Paul Hogarth: By a slim vote of 46-49 on Thursday, the U.S. Senate defeated a proposal by Jeff Merkley (D-OR) to actually require filibusters (as opposed to mere filibuster threats) before a 60-vote threshold is needed to end debate.
Paul Loeb: I’ve seen no other piece that sums up the election issues as powerfully, and would love to see organizations and candidates adapt its template for their own outreach.
Paul Loeb: To stand back in the next critical weeks and hand victory to the most greed-driven interests in America seems an unconscionable moral lapse. Far better to help make what difference you can in electing the electoral allies you most respect, and then keep on with all the other organizing that needs to be done.
Joseph Palermo: Our political spectrum, as refracted through the lens of corporate media, runs from center-right to far-right. No wonder the conventional wisdom in Washington holds, without evidence, that the United States is a “center-right” country. Those making that argument might not be real, informed commentators — but they play them on TV.
Paul Hogarth: In Washington, the filibuster rules in the U.S. Senate have stalled our federal agenda. In Sacramento, the two-thirds vote requirement has given us a blue state with an Alabama budget.
Paul Hogarth: Four years after the first netroots convention, the bloggers are back in Vegas – with an eye on the November 2010 elections. Voters still want change like they did in 2006 and 2008, but now that Democrats control both Congress and the White House there’s a real fear that Republicans could benefit.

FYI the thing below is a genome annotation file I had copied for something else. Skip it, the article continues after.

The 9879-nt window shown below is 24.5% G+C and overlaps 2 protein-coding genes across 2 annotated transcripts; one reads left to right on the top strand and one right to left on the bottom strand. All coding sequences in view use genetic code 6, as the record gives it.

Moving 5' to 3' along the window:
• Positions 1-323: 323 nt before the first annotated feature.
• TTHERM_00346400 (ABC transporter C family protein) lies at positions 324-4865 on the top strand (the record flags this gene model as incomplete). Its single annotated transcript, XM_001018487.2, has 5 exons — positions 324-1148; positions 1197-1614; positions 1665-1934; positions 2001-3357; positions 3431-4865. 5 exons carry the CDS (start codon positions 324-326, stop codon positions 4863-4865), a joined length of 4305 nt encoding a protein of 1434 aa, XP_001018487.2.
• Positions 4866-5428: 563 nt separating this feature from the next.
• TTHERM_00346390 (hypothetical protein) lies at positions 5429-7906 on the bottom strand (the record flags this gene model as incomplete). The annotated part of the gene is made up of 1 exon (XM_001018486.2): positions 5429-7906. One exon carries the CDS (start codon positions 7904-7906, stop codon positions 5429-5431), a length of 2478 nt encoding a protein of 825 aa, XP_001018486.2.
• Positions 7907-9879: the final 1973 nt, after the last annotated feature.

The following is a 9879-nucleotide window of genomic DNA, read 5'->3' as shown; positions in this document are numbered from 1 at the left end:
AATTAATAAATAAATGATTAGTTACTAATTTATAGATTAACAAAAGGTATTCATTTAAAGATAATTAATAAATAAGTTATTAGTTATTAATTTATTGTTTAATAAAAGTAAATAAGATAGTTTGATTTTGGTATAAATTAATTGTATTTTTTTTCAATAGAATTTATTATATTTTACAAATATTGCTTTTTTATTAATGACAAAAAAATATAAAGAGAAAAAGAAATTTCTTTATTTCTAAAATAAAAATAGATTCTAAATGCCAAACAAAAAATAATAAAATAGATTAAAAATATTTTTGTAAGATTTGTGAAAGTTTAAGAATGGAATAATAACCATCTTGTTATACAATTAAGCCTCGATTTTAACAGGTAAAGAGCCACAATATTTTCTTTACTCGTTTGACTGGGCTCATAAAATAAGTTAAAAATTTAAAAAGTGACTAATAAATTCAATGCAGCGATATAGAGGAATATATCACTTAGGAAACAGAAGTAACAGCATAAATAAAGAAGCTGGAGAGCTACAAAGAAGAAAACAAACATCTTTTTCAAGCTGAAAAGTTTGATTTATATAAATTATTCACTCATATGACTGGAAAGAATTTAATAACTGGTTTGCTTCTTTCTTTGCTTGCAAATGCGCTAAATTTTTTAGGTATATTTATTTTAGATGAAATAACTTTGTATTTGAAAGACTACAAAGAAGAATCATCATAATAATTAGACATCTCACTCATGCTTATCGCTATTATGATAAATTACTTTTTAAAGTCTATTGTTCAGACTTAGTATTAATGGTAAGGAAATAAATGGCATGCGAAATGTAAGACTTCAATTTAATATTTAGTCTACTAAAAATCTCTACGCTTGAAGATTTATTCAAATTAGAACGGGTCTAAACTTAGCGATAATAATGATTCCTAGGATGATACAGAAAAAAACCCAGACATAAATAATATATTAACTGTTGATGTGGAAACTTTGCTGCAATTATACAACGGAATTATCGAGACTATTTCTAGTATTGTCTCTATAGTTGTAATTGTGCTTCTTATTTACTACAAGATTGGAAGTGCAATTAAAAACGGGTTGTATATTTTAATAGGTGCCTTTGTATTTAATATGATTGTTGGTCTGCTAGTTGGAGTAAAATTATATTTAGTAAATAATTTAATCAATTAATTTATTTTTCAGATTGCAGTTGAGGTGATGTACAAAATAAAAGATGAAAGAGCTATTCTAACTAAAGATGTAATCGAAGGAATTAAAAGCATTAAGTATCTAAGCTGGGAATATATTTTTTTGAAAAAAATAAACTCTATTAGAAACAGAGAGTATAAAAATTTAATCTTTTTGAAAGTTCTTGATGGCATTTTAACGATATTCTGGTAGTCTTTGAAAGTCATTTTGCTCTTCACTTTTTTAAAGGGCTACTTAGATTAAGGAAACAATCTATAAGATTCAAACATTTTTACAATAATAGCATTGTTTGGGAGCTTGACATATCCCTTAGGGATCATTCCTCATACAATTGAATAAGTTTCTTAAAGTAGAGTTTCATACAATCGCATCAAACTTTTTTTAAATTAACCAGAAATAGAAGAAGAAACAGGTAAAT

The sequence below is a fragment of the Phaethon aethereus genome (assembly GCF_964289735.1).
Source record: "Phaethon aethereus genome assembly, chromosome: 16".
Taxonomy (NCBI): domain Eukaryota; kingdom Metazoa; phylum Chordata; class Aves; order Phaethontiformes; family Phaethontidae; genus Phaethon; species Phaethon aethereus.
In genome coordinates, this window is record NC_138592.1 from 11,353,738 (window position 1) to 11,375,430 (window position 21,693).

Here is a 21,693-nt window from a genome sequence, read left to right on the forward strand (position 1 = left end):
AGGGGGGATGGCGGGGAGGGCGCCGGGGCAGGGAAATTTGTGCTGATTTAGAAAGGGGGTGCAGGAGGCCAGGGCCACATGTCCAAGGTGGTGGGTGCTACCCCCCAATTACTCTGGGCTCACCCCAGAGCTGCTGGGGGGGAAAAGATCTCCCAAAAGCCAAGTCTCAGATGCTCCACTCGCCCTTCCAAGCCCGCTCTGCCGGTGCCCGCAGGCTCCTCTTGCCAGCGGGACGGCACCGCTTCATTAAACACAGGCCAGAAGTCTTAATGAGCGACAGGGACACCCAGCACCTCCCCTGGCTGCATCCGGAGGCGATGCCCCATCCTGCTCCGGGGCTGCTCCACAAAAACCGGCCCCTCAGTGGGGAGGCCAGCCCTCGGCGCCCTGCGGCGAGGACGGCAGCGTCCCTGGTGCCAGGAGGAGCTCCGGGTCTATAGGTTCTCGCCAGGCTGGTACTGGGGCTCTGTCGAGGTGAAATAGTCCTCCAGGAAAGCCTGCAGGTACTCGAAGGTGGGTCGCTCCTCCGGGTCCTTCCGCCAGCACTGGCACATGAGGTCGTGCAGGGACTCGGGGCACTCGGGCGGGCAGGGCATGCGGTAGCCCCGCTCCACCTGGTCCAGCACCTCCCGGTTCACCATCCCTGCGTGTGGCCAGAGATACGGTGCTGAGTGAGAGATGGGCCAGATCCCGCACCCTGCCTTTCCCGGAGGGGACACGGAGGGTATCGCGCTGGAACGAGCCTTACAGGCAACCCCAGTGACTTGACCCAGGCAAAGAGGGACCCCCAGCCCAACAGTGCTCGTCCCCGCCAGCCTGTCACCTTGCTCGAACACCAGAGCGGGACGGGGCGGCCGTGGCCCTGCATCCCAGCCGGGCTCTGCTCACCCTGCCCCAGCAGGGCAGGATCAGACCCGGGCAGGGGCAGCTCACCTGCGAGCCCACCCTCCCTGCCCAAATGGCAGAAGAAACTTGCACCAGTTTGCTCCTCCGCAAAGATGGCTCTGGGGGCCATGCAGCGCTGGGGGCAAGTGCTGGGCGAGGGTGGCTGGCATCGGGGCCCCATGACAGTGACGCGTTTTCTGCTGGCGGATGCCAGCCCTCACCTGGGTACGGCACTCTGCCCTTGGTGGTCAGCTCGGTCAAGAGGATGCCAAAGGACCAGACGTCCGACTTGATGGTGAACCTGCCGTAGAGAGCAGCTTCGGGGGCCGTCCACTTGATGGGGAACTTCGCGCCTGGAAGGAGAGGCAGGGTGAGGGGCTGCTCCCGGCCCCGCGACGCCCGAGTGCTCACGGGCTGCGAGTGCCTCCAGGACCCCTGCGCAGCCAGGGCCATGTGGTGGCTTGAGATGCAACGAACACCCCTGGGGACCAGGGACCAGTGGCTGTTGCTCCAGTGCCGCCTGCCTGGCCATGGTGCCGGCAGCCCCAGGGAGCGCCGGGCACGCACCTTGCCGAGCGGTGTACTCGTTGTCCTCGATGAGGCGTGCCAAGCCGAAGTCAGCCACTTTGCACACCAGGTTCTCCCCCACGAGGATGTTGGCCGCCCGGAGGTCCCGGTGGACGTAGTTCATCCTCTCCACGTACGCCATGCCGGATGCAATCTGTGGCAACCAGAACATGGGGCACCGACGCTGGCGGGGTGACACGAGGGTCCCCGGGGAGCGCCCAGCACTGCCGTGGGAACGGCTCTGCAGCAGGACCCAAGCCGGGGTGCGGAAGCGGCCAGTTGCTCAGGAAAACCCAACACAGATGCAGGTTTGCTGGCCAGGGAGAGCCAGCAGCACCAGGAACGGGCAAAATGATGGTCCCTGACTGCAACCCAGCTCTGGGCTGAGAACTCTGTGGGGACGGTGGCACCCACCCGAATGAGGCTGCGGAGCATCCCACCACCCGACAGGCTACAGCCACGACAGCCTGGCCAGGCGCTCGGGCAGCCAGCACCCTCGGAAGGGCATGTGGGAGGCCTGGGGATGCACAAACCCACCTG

Paul Hogarth: The anti-incumbent mood is not confined to the racist Tea Parties on the Right – but is just as potent on the Left, where progressives are disenchanted by a President who promised hope and change, only to capitulate to Joe Lieberman to pass a health care bill that requires us to all buy private insurance.
Robert Illes: But thank you Madame Lincoln for the clarity of the political landscape, and the Democratic Party. This insane healthcare debate is when we knew the “60-vote majority” was useless.
Randy Shaw: Candidate Barack Obama pledged to end undemocratic union elections, and recommitted to this reform when he spoke at the AFL-CIO Convention in September 2009. But Obama has not even acted to get legislation addressing the loophole introduced.
John Peeler: The Democratic Party just is not a mirror image of the Republicans. It’s true that partisans have become steadily more polarized in the last generation: the Republican Party really is a conservative party today, in a way that it wasn’t even in the days of Richard Nixon. The Democrats are distinctly more liberal, but they are not a liberal party in the same sense as the GOP is conservative.
Randy Shaw: The June 8, 2010 election is not the most eventful in recent years, but it will provide valuable guidance for November. In California, the Republican Party will continue its pattern of political suicide by nominating two candidates — Meg Whitman and Carly Fiorina — who have almost no chance of prevailing in the fall.
Randy Shaw: The nonsense and political disinformation around the politics of the BP oil spill is stunning. Each day we are told that President Obama’s entire agenda has been undermined by BP’s reckless action, despite all evidence to the contrary.
On May 30, we’re throwing a party as part of our Get Out The Vote efforts—and you’re the guests of honor!Come to our free concert and hear Vonda Shepard,Chris Shiflett (of the Foo Fighters), Matt Keating, Lili Haydn, Wendy Starland,Tom Freund—and of course our own Marcy Winograd, plus other very special guests. Tickets are free. All we ask is that you: